Herbert Smith Freehills Chair and Senior Partner James Palmer said: "We are immensely proud of the partnership with the Government of Sierra Leone which we have established under the Fair Deal Sierra Leone initiative.  The Commercial Law Summit was a timely recognition by the Government of Sierra Leone and a multitude of other stakeholders of the role the rule of law and developments to the justice system can play in driving domestic economic growth and attracting foreign investment.

Lord Falconer said "This was a focused, well-attended conference which produced fourteen achievable recommendations in significant areas, such as commercial law, arbitration and anti-corruption. If there is to be change, it will start with events like the Summit, which created a unique environment in which to focus on the issues which can make Sierra Leone ready for investment." 

Herbert Smith Freehills Partner Gavin Davies, who leads the pro bono initiative, said: "It was a privilege for the firm, and for all of us from the Herbert Smith Freehills team attending, to be involved in the Summit. It was a unique opportunity to bring together the Sierra Leone legal and business communities, as well as government and development bodies. The day was crammed with energetic discussion, generating key recommendations which can have a direct impact of the economic prospects of Sierra Leone."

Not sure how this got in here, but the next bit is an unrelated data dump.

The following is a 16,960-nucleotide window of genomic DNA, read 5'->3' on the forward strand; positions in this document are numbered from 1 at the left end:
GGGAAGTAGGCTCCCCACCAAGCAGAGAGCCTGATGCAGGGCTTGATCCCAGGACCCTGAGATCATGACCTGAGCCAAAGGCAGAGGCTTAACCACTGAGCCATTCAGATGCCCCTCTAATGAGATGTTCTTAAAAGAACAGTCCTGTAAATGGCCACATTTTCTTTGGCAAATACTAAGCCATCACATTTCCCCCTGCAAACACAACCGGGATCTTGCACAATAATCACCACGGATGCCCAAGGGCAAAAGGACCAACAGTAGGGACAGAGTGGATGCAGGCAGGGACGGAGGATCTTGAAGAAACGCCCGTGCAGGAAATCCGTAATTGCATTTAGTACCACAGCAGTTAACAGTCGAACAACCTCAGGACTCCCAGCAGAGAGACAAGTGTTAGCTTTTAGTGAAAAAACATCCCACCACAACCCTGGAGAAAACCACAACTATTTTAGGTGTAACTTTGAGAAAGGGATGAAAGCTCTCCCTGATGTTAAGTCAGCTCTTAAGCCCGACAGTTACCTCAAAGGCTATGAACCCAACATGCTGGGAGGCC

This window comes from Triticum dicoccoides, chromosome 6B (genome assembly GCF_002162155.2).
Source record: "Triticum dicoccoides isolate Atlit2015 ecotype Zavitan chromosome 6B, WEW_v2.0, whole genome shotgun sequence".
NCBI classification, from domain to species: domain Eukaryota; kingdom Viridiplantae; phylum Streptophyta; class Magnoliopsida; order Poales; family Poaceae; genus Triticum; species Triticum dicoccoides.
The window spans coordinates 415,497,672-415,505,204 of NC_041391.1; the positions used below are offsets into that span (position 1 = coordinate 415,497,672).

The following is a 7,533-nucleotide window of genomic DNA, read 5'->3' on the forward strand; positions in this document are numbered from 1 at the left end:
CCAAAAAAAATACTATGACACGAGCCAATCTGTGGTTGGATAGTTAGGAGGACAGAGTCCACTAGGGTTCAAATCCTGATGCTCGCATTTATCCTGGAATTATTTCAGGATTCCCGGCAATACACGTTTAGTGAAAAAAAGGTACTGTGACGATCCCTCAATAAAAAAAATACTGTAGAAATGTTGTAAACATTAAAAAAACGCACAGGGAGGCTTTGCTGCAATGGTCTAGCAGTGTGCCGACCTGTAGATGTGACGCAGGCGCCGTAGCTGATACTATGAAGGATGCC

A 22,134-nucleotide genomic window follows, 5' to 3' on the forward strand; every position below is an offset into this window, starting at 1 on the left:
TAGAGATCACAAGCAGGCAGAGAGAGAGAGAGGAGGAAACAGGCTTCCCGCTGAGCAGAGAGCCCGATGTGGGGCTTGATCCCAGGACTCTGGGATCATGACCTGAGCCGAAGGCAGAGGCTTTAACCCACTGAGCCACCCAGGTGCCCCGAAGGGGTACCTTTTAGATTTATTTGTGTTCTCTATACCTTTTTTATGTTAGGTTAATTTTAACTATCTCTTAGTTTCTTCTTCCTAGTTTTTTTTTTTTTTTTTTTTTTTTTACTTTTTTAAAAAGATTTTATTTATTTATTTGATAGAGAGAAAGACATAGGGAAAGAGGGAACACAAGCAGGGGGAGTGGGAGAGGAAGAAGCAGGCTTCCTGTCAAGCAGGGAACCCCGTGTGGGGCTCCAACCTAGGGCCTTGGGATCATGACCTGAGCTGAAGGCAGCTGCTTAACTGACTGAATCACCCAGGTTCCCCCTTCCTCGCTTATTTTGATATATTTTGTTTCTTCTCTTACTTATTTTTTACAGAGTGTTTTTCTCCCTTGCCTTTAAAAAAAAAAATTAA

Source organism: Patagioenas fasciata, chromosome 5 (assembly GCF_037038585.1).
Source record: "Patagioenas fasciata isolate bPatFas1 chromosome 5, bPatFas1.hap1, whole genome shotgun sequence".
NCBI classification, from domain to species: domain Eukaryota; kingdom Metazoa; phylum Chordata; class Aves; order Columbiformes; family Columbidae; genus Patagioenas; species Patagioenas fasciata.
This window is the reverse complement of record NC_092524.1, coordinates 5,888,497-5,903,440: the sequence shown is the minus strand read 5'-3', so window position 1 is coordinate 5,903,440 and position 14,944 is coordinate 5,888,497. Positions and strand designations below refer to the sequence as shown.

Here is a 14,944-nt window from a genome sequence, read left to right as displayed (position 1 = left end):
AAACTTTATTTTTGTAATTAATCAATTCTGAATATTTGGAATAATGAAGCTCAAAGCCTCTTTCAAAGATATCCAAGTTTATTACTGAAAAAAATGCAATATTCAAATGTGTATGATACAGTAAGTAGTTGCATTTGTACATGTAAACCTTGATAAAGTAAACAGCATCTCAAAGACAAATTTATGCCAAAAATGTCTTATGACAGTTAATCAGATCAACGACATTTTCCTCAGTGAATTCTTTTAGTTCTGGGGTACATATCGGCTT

Herbert Smith Freehills international arbitration partner Andrew Cannon, said:  "We are very pleased to be able to assist the Government of Sierra Leone in the project of modernising its arbitration legislation (including in preparation for eventual accession to the New York Convention).  Acceptance and support for arbitration is regarded as a key indicator of a country being open for business and aware of investor concerns and market practice.  As was recognised at the Summit, these developments will undoubtedly help to increase investor confidence."